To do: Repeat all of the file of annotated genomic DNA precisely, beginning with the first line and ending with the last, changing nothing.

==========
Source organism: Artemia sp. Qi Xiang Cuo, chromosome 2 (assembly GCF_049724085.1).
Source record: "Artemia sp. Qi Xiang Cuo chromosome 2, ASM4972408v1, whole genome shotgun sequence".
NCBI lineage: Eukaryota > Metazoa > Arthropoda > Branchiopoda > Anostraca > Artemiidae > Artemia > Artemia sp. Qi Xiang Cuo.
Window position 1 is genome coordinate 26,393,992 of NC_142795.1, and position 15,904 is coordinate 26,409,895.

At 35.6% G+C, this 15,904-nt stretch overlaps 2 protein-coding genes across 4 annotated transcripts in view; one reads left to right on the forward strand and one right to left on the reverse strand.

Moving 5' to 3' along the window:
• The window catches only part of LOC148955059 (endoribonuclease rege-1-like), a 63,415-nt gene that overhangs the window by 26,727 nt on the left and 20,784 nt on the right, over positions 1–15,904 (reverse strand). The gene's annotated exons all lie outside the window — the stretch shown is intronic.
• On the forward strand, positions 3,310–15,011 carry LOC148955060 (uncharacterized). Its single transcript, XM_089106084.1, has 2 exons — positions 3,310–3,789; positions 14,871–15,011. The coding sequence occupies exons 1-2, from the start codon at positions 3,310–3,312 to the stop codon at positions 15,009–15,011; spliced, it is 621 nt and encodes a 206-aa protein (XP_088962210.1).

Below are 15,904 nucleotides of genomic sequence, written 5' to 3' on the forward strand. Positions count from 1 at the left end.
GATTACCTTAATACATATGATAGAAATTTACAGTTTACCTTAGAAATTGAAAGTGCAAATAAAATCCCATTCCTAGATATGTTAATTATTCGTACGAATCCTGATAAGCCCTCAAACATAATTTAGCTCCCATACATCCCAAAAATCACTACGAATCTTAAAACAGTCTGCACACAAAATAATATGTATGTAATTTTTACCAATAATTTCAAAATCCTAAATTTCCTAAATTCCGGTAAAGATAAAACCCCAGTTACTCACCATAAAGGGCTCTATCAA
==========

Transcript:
Source organism: Artemia sp. Qi Xiang Cuo, chromosome 2 (assembly GCF_049724085.1).
Source record: "Artemia sp. Qi Xiang Cuo chromosome 2, ASM4972408v1, whole genome shotgun sequence".
NCBI lineage: Eukaryota > Metazoa > Arthropoda > Branchiopoda > Anostraca > Artemiidae > Artemia > Artemia sp. Qi Xiang Cuo.
Window position 1 is genome coordinate 26,393,992 of NC_142795.1, and position 15,904 is coordinate 26,409,895.

At 35.6% G+C, this 15,904-nt stretch overlaps 2 protein-coding genes across 4 annotated transcripts in view; one reads left to right on the forward strand and one right to left on the reverse strand.

Moving 5' to 3' along the window:
• The window catches only part of LOC148955059 (endoribonuclease rege-1-like), a 63,415-nt gene that overhangs the window by 26,727 nt on the left and 20,784 nt on the right, over positions 1–15,904 (reverse strand). The gene's annotated exons all lie outside the window — the stretch shown is intronic.
• On the forward strand, positions 3,310–15,011 carry LOC148955060 (uncharacterized). Its single transcript, XM_089106084.1, has 2 exons — positions 3,310–3,789; positions 14,871–15,011. The coding sequence occupies exons 1-2, from the start codon at positions 3,310–3,312 to the stop codon at positions 15,009–15,011; spliced, it is 621 nt and encodes a 206-aa protein (XP_088962210.1).

Below are 15,904 nucleotides of genomic sequence, written 5' to 3' on the forward strand. Positions count from 1 at the left end.
GATTACCTTAATACATATGATAGAAATTTACAGTTTACCTTAGAAATTGAAAGTGCAAATAAAATCCCATTCCTAGATATGTTAATTATTCGTACGAATCCTGATAAGCCCTCAAACATAATTTAGCTCCCATACATCCCAAAAATCACTACGAATCTTAAAACAGTCTGCACACAAAATAATATGTATGTAATTTTTACCAATAATTTCAAAATCCTAAATTTCCTAAATTCCGGTAAAGATAAAACCCCAGTTACTCACCATAAAGGGCTCTATCAA